'Get it out of the system'

Struggling schools with costly surplus places should be the first to close, suggests committee

Isabella Kaminski

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Failing schools with falling rolls could be first in line for closure under recommendations made by an Assembly committee.

A report by the cross-party enterprise and learning committee appears to suggest that schools branded failures by Estyn, the Welsh inspectorate, should face the axe.

The committee was responding to plans to tackle rising surplus school places in Wales, which cost Pounds 30 million a year. It is estimated that excess places will reach 100,000 by 2016 if action is not taken.

The report says: "Where Estyn reports that a school has failed its inspection, and should the organisation of school provision in the area be a factor, a reassessment of provision within a local authority should be triggered automatically."

A committee source said their recommendation was not necessarily for authorities to close poorly performing schools, but that they should ask why they are failing.

But Dr Philip Dixon, director of teachers' union ATL Cymru, said the recommendation was deeply unfair, and the meaning clear.

"I think the clear tenor of this is that where a school is failing, there's your answer to surplus places - get it out of the system."

He said it was important to look at the reasons why a school was failing, as well as mitigating circumstances, such as poor leadership.

There are 22 maintained schools in Wales in special measures or in need of significant improvement.

Plans to overhaul inspections in Wales by 2010 will offer struggling schools greater support, according to Dr Dixon.

Elsewhere in the report, the committee concluded there was "lack of leadership, prudent planning and effective implementation" in school reorganisations across Wales. It also asked the Assembly government to promote good practice to local authorities on consulting local communities over closures.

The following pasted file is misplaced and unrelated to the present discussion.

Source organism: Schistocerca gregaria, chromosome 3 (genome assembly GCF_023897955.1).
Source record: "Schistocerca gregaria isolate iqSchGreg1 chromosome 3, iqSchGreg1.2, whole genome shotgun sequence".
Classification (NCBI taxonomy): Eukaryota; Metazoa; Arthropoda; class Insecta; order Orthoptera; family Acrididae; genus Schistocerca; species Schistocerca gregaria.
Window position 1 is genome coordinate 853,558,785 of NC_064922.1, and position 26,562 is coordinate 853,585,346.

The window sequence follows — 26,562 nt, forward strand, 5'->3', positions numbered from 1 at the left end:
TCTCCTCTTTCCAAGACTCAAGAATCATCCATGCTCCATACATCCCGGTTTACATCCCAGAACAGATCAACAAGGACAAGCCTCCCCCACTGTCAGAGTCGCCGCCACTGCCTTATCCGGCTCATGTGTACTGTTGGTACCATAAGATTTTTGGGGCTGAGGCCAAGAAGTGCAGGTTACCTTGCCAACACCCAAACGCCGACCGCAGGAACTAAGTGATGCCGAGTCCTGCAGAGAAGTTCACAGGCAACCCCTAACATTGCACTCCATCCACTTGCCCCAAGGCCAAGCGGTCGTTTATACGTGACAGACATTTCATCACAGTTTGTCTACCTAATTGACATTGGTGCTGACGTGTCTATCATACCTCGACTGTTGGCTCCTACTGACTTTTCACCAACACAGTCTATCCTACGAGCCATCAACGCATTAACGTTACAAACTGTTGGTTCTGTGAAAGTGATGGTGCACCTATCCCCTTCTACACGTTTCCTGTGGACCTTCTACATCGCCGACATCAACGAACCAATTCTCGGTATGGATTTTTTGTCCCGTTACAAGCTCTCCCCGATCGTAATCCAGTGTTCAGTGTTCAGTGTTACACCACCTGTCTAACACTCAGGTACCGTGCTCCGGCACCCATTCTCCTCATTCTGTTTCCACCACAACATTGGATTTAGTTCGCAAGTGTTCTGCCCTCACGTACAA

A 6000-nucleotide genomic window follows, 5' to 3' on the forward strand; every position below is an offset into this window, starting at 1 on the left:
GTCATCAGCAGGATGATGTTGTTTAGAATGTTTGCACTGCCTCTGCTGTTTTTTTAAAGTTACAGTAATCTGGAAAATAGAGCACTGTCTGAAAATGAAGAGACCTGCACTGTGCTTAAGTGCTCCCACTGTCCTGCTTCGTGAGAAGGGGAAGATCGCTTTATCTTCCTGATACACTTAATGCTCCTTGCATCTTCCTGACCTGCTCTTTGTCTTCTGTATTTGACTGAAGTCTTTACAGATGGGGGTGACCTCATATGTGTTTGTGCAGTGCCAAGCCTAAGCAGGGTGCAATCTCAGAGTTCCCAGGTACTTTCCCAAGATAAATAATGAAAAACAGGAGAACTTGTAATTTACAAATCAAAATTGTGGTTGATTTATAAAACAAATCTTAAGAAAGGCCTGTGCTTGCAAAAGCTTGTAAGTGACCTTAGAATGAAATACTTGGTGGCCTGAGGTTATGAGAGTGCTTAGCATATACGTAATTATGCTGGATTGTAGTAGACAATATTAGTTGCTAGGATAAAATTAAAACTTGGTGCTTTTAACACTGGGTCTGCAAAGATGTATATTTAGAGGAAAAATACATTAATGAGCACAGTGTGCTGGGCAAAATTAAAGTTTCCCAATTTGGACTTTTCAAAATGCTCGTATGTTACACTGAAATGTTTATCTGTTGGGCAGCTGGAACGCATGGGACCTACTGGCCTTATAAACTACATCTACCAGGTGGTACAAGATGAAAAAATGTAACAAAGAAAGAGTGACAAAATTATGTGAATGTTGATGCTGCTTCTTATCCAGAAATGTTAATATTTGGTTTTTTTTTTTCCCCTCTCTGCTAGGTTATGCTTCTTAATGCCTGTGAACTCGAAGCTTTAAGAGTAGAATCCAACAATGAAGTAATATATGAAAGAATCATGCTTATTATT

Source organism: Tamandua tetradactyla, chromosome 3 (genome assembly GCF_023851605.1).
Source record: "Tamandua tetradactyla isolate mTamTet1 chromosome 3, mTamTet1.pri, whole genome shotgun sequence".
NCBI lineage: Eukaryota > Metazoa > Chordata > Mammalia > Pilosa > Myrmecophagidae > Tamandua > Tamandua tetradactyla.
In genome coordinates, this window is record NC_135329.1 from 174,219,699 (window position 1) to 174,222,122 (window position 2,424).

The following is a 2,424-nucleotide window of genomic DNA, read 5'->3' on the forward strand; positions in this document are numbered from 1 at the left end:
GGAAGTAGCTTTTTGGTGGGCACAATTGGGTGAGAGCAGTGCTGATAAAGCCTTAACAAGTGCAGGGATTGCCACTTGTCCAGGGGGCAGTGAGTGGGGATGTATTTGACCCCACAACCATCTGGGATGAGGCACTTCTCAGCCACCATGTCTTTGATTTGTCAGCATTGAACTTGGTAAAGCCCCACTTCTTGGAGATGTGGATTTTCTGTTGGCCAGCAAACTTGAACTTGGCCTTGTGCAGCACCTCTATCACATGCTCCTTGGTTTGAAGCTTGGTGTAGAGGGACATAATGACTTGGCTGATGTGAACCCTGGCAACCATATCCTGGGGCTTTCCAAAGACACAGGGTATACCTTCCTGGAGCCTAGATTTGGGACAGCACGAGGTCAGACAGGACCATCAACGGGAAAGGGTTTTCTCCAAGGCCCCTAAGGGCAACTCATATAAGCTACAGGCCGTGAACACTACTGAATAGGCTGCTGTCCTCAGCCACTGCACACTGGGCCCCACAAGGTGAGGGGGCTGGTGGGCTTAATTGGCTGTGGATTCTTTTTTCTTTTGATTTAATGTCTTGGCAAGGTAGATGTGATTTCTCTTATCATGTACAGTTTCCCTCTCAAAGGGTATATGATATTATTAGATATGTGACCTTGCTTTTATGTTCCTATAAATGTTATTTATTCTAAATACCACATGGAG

The report is the second to criticise school reorganisation plans.

In November, the government's rural sub-committee uncovered "deep public suspicion" of the way local authorities handled closures.

Tensions rose again this week following claims that Carmarthenshire County Council had worked secretly on reorganisation plans for 18 months before putting them out for public consultation.

Powys Council has been singled out for the positive way it dealt with school changes in the Ystradgynlais area. But the committee also said that "educational effectiveness" in Powys had not been the driver for closure, and maintained that educational quality came first.

Darren Jones, Powys school modernisation manager, said the creation of a new board helped assuage public fears. "Each school has a representative on the board, as well as voluntary and youth groups, social services and council members."

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Isabella Kaminski

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